A week ago in the Albuquerque Business Journal, a letter writer slammed me and the Rio Grande Foundation for using “selective statistics” in a letter to the editor:
(A recent) column by Paul Gessing of the Rio Grande Foundation continues his endless argument for lower taxes and less regulation. He is very good at picking out selective statistics to support his theories. But to realize how wrong he is, one only has to look at the larger world around us.
If we look at the most successful countries, the most stable, the most democratic, the freest, the least corrupt, and the highest standards of living, they are the democratic capitalist countries of North America, Europe and East Asia (Japan, Korea, Australia, etc). One thing these countries have in common are high tax rates, strong and extensive regulatory systems, and governments that are actively involved in promoting the welfare of their populations.
At the other end of the spectrum are countries that have little or no regulation and meager tax systems. Those countries tend to be undemocratic and corrupt. They tend to have a super-rich ruling business and political class and massive poverty.
Over the last 30 years, since the dawn of “Reaganomics,” conservatives like Gessing have been pushing for lower taxes and less regulation. And the rest of us have watched as the middle class continually shrinks. The rich get super-rich and use that money to manipulate the political process for their own benefit and accumulate more wealth.
Under the conservative mantra of “the government is bad,” the U.S. has steadily fallen in the rankings of the quality of life among the wealthy democracies. The countries that appear at the top of lists for highest quality of life, highest life satisfaction, strongest democracies, best health care, best educated – are primarily the highly taxed and regulated countries of northern Europe.
This is not to say there is some utopia out there, or that all taxes and regulations are good. But Paul Gessing and his ilk aren’t pushing polices that are designed to raise the boat for everyone, rather they are pushing polices that support only the 1 percent.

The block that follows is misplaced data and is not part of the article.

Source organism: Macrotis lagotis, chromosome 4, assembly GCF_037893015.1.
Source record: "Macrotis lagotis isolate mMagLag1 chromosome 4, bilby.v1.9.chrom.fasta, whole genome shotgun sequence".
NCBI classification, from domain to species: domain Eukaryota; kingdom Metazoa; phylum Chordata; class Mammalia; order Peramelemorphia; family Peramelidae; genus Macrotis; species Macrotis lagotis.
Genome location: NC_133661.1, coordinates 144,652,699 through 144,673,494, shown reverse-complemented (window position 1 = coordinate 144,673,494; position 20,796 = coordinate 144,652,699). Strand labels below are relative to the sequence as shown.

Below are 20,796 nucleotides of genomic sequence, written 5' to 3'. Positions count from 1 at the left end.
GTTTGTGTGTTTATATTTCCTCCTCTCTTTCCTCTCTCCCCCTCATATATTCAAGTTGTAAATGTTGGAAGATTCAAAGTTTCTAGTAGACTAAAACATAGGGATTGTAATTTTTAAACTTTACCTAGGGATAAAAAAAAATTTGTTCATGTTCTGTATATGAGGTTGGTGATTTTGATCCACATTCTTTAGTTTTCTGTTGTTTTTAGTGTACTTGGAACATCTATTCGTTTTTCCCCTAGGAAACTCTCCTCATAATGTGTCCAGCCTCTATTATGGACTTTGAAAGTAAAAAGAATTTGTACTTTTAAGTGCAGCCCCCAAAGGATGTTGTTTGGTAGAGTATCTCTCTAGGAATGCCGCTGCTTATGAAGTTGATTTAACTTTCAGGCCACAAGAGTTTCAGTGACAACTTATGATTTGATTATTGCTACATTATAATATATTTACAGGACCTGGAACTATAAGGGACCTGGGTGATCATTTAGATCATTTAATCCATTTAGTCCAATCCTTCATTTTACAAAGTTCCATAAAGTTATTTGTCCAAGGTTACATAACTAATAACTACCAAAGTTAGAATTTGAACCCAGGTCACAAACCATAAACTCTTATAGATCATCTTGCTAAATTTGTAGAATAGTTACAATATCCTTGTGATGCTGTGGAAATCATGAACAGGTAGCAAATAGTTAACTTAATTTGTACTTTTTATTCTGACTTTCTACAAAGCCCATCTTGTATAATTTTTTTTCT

I felt the need to respond to this with my own letter in defense of free markets and limited government both in the US and around the world:
Recent letter writer John Liebendrofer accuses me of being selective in my use of data to support the cause of limited government. He also claims that such policies benefit the so-called “one-percent.” Nothing could be further from the truth.
The simple truth is that economic freedom works all over the world. Economic freedom includes low taxes, the rule of law, and the right to engage in voluntary actions without needing a permission slip from government bureaucrats.
The United States was built on economic freedom, but by most indications, this freedom started a steady decline in about 2000. Historically, America has been a rich country, but few would argue that our economy has struggled under the bi-partisan onslaught of government spending, regulations, and political leadership that plays fast and loose with the rule of law.
To bring this discussion to the local level, New Mexico, despite tremendous mineral wealth, has been among the least economically-free states in the nation. It also happens to be among the poorest. This is not a coincidence.
Speaking of poverty, it is the poor, not the “one percent,” who benefit most from economic freedom. The “poor” in the US have material wealth similar to middle class Europeans and far above those of economically-unfree places like Sub-Saharan Africa and parts of Latin America.